Astronomy 2017 – Inside the cover:
Astronomy 2017 has 3 clear parts so you can easily find the information you need.
– Part I is a general quick reference for those wishing to see which planets are up and when to observe them. This section is ideal for those just starting their exploration of the night sky. Sky View diagrams are an easy way to spot the planets and see the constellations while the All Sky Maps will allow you to cover the entire night sky visible from the Southern Hemisphere.
A detailed Moon Map also supplied. You can easily identify prominent features visible with small scopes.
– Part II leans more heavily towards the needs of the seasoned amateur with detailed information about the Solar System. Rise and set times, information about eclipses, occultations, transits, Jupiter’s moon events, Pluto finder charts, minor planet positions, comets and meteor showers.
– Part III, the appendices, includes sections on astronomical places of interest and amateur societies, ideal for the beginner.
Quasar Publishing has been producing these annual publications since 1991 – written by Australians for Australians.
If you open Astronomy 2017 to the tables of numbers in the back of the Yearbook, it may seem a little daunting. You don’t need them when starting out. Nor do you need a telescope to discover the most spectacular show nature has to offer, the night sky. You just need this book to guide you along on your voyage of discovery of the Universe.
The first part of this book, the ‘Monthly Sections’, has the most to offer the novice.
Is this useful for where I live?
The information in Part I is useful for anywhere in eastern and central Australia (some of it is common for the world). The change in the appearance of the sky between cities and towns – even across a country as vast as Australia – is not large. The rise/set graphs are useful since they give an approximate local time of rising and setting – no matter where you live!
Times used are Australian Eastern Standard Time (in Part I) with no adjustment for daylight saving time.
Part I is a quick reference section for anyone who wants a summary of tonight’s sky, without having to refer to lengthy, complicated tables. Precise data, like the exact rise/set time or position (RA and Declination) of the planets is contained in Part II.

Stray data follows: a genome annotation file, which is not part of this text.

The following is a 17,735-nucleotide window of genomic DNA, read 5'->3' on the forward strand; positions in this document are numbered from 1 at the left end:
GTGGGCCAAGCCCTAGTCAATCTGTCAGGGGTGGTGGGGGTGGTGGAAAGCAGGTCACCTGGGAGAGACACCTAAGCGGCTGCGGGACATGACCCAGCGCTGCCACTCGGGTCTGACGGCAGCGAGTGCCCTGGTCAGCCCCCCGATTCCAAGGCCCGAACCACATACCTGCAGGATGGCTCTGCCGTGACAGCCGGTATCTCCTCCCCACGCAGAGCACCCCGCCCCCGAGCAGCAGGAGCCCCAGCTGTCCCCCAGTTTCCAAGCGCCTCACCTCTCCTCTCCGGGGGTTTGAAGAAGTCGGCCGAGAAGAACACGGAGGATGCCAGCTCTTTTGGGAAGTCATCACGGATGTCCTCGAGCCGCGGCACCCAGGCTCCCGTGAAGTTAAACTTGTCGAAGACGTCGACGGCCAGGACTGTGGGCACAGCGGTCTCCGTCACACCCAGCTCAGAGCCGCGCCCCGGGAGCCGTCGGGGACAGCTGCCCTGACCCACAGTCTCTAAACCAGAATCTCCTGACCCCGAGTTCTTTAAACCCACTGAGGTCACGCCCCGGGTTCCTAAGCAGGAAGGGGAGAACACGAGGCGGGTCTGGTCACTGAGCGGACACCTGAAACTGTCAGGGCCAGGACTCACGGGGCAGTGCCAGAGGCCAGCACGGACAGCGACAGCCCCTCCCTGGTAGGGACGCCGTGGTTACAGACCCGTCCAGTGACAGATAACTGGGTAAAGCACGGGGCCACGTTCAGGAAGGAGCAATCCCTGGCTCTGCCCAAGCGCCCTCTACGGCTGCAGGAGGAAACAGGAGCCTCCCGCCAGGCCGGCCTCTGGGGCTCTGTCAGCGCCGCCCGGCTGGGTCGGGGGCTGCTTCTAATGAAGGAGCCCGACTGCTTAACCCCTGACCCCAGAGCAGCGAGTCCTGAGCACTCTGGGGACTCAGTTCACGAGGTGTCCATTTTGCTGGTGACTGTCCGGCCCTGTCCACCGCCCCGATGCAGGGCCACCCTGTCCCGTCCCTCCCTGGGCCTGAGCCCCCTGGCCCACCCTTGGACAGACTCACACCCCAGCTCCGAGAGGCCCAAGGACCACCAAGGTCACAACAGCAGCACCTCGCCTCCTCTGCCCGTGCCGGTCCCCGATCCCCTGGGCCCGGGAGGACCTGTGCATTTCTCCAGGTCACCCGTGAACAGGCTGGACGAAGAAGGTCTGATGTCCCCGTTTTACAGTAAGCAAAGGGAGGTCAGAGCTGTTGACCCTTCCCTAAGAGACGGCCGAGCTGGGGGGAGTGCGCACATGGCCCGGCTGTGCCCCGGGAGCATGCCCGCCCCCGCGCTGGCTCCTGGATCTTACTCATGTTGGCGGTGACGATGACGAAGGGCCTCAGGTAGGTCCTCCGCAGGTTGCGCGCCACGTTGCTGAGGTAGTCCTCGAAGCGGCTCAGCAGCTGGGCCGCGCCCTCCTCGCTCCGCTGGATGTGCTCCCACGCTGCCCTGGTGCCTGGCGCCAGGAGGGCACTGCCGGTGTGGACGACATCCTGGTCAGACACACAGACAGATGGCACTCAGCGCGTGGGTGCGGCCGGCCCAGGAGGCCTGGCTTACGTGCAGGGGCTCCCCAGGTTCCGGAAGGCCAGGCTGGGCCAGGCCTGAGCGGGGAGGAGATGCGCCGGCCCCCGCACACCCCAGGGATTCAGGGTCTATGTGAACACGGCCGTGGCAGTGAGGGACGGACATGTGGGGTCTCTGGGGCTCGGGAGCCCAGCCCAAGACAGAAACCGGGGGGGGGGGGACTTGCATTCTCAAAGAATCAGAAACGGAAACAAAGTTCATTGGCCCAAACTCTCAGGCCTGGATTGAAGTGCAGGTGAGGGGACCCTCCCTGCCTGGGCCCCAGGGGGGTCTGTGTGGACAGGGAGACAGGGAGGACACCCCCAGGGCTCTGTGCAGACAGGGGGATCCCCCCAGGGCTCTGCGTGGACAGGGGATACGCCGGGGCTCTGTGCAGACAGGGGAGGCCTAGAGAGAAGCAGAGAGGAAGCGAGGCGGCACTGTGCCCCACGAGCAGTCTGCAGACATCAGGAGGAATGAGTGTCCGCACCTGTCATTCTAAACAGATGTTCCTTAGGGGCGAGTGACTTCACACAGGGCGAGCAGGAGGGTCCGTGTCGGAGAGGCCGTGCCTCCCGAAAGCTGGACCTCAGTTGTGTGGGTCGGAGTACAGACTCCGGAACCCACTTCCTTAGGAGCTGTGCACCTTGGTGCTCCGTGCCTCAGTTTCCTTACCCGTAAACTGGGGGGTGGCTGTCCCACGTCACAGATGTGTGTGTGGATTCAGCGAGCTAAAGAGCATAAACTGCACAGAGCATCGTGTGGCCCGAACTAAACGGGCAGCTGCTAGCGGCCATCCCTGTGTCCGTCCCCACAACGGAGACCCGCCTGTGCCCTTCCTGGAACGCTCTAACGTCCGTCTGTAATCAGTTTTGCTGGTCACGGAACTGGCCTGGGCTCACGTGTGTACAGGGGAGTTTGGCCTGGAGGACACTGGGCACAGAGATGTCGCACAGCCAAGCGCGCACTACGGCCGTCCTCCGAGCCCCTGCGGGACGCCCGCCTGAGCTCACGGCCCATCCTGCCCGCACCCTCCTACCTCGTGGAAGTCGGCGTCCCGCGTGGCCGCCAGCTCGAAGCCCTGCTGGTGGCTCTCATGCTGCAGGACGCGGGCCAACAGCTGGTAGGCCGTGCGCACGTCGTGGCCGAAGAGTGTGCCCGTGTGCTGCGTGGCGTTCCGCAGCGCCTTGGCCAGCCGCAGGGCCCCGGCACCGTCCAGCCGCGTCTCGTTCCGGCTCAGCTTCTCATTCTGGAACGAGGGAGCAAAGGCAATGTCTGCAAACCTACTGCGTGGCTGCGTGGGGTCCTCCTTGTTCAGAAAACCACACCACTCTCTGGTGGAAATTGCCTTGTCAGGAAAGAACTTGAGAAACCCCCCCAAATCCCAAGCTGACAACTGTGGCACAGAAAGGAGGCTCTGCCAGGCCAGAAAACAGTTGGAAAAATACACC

What Can Astronomy 2017 Help Me See?
The night sky regularly puts on displays for us called conjunctions. Since the planets, including Earth, are moving round the Sun, their positions change constantly with respect to the background stars. As seen in the sky, the planets seem to pass by each other and bright stars. When a planet is near another, the Moon or a star, it’s called a conjunction. When the Moon joins the scene, it’s a wonderful sight.
Conjunctions can be spectacular events. This is simply a chance alignment of celestial bodies. They only look close together; in space they are still separated by enormous distances. Conjunctions are fun to watch, free, and entertaining. The equipment needed to see conjunctions? You guessed it… nothing!
When will it happen?
Astronomy 2017 shows the best times to see conjunctions in the Sky View diagrams (there are four such drawings for each month). Each Sky View shows you an area of the sky that contains a conjunction or another interesting feature. The horizon is shown at the bottom of most Sky Views along with any useful notes. At the top of each Sky View is the date you should look. Since the planets move fairly slowly in the sky, many conjunctions occur over a number of days. This means you can often see the planets and stars starting to take their ‘places’ days before, and then drift apart for days after the event.
The Moon is the only exception. It moves quite a bit each day against the background stars. This is why the Moon’s position for more than one day is sometimes shown on the same diagram. All the planets visible in a Sky View are labelled, as are the brighter stars.